13th June 1831

Inventor of colour photography is born

James Clerk Maxwell was a renowned physicist and mathematician whose discoveries and inventions have had a profound and long-lasting effect on society.

Most notably, he was able to demonstrate that magnetic fields travel through space at the speed of light which, naturally, suggested the existence of radio waves: a technology that we still use to this day in wireless communication of all kinds, including mobile phones and Wi-Fi networks.

In a poll of 100 leading physicists, conducted by Physics World magazine in November 1999, Maxwell was named the third greatest physicist of all time, after Albert Einstein and Isaac Newton.

Colour photography

The first photograph taken using the three colour method that Maxwell had suggested was of a tartan ribbon. It was taken in 1861 – six years after Maxwell’s suggestion – by Thomas Sutton. Sutton was the inventor of a panoramic camera, which used a glass sphere filled with water to project a 120-degree scene onto a curved plate, and of the single lens reflex (SLR) camera.

The tartan ribbon photograph is an interesting – and important – curiosity, but is fairly primitive when compared to modern photographs, as it is dominated by blue and green tones, and lacks reds. Maxwell’s suggested process involved taking three monochrome photos, using a blue, green and red filter in turn to only record those parts of the colour spectrum. The individual negatives were then combined to produce the colour result. The lack of red tones in the finished image is due not to a fault in the process, but the relative inability of the red medium to detect tones within that part of the colour spectrum.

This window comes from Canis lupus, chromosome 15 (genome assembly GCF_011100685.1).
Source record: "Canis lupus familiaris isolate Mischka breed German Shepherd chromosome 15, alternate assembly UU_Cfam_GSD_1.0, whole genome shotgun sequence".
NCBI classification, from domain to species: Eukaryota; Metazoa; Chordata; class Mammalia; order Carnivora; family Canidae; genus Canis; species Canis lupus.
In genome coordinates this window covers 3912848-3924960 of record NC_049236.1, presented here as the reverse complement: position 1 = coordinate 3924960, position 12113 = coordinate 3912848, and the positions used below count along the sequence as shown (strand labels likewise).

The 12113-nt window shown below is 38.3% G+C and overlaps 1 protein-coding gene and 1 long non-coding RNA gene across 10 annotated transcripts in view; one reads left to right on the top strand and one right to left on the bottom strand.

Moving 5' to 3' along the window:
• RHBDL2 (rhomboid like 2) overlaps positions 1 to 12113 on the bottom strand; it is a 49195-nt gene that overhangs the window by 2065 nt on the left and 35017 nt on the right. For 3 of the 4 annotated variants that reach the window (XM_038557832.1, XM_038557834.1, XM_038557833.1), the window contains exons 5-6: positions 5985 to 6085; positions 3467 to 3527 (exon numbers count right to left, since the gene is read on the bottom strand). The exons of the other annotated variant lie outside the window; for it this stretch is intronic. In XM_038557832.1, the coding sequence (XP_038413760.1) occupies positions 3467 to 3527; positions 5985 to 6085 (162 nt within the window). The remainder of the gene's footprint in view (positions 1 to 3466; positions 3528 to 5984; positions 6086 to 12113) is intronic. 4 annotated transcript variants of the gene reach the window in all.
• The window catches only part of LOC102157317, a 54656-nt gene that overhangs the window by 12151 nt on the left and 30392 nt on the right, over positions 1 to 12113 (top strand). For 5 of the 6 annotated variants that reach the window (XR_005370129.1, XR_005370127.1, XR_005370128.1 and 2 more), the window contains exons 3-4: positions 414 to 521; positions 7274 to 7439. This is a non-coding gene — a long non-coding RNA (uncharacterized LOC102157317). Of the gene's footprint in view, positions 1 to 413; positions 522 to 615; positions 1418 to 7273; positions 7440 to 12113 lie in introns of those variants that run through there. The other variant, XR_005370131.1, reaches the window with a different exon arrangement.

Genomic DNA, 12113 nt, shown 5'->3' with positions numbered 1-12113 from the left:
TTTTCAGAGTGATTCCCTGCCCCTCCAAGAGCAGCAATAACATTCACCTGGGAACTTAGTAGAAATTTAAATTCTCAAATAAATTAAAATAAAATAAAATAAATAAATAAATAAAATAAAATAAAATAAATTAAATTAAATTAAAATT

Although Sutton’s photograph wasn’t the first colour image ever captured, it was the only one produced using an image that enabled permanent fixing of the result. The earlier images faded when exposed to natural light.

Early life and education

James Clerk Maxwell was born in India Street, Edinburgh. He attended the University of Edinburgh and the University of Cambridge, at the latter of which he started his experiments with colour and colour combination, which would likely have had an influence on his later work with photography. He later ‘proved’ that Saturn’s rings were not solid but made of billions of tiny orbiting fragments. More than 100 years later, his hypothesis was proven correct by direct observation from NASA’s Voyager spacecraft.

He took teaching posts at three universities – Marischal College in Aberdeen, King’s College in London, and Cambridge – but died in November 1879, aged just 48, of abdominal cancer. He was buried at Parton Parish Church, close to his home at Glenlair.



Other events that occured in June

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